Article Park life: the wildlife of Britain's cities Far from destroying the British love of nature, our cities have become urban oases for wildlife An urban fox in a town garden Photograph: Alamy Today, at the beginning of the 21 st century, the British are more obsessed with nature and wildlife than any other nation on earth. Television programmes such as Springwatch have legions of loyal fans; the RSPB has more than one million members, while almost as many have joined their local wildlife trust; two out of three of us feed birds in our gardens. And yet this national passion for wildlife is a very modern phenomenon. Its origins lie in a major change that occurred in British society around two centuries ago: the shift from a mainly rural society to a predominantly urban one, a change that at the time threatened to destroy our passion for nature altogether.
Speech Obama Inaugural Address 20 th January 2009 My fellow citizens: I stand here today humbled by the task before us, grateful for the trust you have bestowed, mindful of the sacrifices borne by our ancestors. I thank President Bush for his service to our nation, as well as the generosity and cooperation he has shown throughout this transition. Forty-four Americans have now taken the presidential oath. The words have been spoken during rising tides of prosperity and the still waters of peace. Yet, every so often the oath is taken amidst gathering clouds and raging storms. At these moments, America has carried on not simply because of the skill or vision of those in high office, but because We the People have remained faithful to the ideals of our forbearers, and true to our founding documents. So it has been. So it must be with this generation of Americans.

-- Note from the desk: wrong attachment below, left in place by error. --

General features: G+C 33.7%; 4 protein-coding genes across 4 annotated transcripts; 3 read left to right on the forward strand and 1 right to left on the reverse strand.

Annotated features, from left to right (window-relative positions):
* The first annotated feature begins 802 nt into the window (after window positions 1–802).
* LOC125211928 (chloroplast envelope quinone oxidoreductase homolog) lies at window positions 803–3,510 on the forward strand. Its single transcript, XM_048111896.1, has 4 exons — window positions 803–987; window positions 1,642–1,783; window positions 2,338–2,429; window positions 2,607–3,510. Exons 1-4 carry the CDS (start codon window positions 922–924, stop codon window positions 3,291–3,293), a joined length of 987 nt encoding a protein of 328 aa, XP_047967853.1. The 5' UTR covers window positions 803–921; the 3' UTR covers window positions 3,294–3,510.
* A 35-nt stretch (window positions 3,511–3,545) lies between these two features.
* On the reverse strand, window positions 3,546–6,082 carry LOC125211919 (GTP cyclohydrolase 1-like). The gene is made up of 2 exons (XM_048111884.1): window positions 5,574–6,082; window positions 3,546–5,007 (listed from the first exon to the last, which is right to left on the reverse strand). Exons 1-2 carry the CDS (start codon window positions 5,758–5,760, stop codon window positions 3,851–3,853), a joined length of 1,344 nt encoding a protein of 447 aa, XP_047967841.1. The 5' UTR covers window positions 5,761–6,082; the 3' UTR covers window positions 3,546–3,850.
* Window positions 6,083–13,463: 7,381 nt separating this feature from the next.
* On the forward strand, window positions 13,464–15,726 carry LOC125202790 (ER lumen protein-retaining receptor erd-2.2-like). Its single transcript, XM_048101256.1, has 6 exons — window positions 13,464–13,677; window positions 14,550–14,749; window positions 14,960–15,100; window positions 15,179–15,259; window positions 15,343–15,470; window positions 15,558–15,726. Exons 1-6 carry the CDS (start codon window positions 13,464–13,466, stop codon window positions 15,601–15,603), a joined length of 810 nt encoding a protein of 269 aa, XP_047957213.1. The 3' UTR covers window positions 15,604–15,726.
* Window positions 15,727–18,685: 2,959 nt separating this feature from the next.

Letter This letter, written by Charles Dickens in 1838, focuses on his journey to Yorkshire by train. My dearest Kate, I am afraid you will receive this later than I could wish, as the mail does not come through this place until two o'clock tomorrow morning. However, I have availed myself of the very first opportunity of writing, so the fault is that mail's, and not this. Yesterday we were up again shortly after seven a. m. , came on upon our journey by the Glasgow mail, which charged us the remarkably low sum of six pounds fare for two places inside. We had a very droll male companion until seven o'clock in the evening, and a most delicious lady's-maid for twenty miles, who implored us to keep a sharp look-out at the coach-windows, as she expected the carriage was coming to meet her and she was afraid of missing it. We had many delightful vauntings of the same kind; but in the end it is scarcely necessary to say that the coach did not come, but a very dirty girl did. As we came further north the mire grew deeper. About eight o'clock it began to fall heavily, and, as we crossed the wild heaths hereabout, there was no vestige of a track. The mail kept on well, however, and at eleven we reached a bare place with a house standing alone in the midst of a dreary moor, which the guard informed us was Greta Bridge. I was in a perfect agony of apprehension, for it was fearfully cold, and there were no outward signs of anybody being up in the house. But to our great joy we discovered a comfortable room, with drawn curtains and a most blazing fire. In half an hour they gave us a smoking supper and a bottle of mulled port (in which we drank your health), and then we retired to a couple of capital bedrooms, in each of which there was a rousing fire halfway up the chimney. We have had for breakfast, toast, cakes, a Yorkshire pie, a piece of beef about the size and much the shape of my portmanteau, tea, coffee, ham, and eggs; and are now going to look about us. Ever, my dear Kate, Your affectionate Husband